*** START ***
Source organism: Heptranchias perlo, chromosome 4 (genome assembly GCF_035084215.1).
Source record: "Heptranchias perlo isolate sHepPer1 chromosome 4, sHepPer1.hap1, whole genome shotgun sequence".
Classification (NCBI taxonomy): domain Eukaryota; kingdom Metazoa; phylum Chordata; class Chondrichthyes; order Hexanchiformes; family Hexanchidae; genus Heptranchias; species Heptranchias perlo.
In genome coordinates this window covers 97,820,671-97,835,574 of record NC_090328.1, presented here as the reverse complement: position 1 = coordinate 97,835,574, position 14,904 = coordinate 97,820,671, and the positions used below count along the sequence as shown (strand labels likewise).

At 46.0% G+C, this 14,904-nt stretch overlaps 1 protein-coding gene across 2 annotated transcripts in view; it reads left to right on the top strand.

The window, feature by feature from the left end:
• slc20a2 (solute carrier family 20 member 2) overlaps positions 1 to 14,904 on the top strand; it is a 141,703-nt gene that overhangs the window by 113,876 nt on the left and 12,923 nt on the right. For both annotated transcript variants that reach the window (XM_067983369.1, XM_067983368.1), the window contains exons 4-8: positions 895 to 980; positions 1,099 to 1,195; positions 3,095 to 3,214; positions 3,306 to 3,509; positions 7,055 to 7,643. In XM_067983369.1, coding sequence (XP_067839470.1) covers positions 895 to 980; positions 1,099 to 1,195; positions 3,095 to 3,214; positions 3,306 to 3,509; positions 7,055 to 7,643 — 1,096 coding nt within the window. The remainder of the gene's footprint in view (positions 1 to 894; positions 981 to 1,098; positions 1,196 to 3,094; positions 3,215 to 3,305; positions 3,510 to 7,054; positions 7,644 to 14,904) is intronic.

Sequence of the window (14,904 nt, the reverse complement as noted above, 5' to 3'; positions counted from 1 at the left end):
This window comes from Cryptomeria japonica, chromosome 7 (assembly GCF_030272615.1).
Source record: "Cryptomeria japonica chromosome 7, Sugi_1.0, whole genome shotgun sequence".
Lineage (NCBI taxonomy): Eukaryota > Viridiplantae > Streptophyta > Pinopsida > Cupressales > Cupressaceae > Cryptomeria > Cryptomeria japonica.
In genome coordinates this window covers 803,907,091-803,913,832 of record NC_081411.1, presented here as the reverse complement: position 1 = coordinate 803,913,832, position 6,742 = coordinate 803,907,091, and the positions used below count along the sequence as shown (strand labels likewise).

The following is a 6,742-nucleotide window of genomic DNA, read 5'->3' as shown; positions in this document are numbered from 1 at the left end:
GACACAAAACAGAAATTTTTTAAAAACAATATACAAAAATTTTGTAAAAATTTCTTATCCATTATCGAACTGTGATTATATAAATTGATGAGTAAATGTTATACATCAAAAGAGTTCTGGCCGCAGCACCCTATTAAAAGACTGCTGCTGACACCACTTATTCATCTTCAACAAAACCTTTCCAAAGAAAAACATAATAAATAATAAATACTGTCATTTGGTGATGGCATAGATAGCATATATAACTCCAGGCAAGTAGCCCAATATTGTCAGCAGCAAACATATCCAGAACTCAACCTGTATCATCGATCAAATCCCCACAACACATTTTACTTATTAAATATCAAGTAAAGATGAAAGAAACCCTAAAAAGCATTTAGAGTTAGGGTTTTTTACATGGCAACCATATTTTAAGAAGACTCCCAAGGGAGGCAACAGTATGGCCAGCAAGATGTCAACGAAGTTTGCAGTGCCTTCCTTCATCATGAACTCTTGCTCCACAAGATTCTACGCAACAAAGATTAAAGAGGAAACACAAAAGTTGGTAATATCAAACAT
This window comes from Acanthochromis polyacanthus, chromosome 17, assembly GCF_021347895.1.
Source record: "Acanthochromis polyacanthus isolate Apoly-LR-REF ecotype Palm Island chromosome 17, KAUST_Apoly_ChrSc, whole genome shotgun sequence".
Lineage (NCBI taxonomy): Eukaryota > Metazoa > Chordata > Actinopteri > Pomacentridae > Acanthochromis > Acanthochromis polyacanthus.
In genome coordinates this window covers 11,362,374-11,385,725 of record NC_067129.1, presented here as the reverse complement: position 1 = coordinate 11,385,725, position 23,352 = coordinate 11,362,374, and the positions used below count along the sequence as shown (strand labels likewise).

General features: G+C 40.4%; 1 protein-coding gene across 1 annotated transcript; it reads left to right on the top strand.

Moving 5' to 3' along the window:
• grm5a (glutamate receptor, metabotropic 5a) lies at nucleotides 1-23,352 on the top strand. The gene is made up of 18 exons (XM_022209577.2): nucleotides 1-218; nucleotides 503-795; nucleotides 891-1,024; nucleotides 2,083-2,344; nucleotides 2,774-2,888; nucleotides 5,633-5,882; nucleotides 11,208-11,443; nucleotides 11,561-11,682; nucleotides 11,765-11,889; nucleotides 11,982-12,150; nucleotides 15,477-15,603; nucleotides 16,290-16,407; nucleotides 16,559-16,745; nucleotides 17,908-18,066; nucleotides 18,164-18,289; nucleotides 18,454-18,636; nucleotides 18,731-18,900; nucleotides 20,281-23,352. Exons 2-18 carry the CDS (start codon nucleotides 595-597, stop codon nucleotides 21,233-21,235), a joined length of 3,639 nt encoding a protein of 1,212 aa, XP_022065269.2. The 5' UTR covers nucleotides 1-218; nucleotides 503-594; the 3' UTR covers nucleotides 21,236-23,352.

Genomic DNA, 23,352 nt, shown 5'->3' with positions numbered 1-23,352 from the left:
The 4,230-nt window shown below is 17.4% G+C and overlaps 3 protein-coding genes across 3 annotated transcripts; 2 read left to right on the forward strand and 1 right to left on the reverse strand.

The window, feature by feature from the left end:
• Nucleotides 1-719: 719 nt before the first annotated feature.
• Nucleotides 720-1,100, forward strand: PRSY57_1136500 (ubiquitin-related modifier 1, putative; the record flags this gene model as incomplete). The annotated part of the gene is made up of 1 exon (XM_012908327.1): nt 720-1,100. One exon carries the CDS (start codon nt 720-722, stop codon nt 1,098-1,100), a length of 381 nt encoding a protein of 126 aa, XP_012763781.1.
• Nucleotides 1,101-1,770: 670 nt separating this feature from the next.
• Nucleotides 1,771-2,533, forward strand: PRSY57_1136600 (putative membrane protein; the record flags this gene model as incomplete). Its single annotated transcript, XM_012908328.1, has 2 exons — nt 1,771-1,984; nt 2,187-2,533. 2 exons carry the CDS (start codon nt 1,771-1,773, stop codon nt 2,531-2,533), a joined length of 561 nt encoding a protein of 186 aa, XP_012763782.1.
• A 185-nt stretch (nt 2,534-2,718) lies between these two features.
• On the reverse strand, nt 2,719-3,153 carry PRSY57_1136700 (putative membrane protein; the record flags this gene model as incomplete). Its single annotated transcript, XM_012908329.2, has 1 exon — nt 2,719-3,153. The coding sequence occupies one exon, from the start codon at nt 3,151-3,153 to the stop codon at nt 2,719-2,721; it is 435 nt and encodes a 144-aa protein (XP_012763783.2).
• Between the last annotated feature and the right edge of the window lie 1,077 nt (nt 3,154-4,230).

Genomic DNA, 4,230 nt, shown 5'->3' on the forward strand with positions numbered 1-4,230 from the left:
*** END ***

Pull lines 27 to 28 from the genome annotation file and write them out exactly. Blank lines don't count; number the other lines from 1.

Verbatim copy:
• Nucleotides 1,101-1,770: 670 nt separating this feature from the next.
• Nucleotides 1,771-2,533, forward strand: PRSY57_1136600 (putative membrane protein; the record flags this gene model as incomplete). Its single annotated transcript, XM_012908328.1, has 2 exons — nt 1,771-1,984; nt 2,187-2,533. 2 exons carry the CDS (start codon nt 1,771-1,773, stop codon nt 2,531-2,533), a joined length of 561 nt encoding a protein of 186 aa, XP_012763782.1.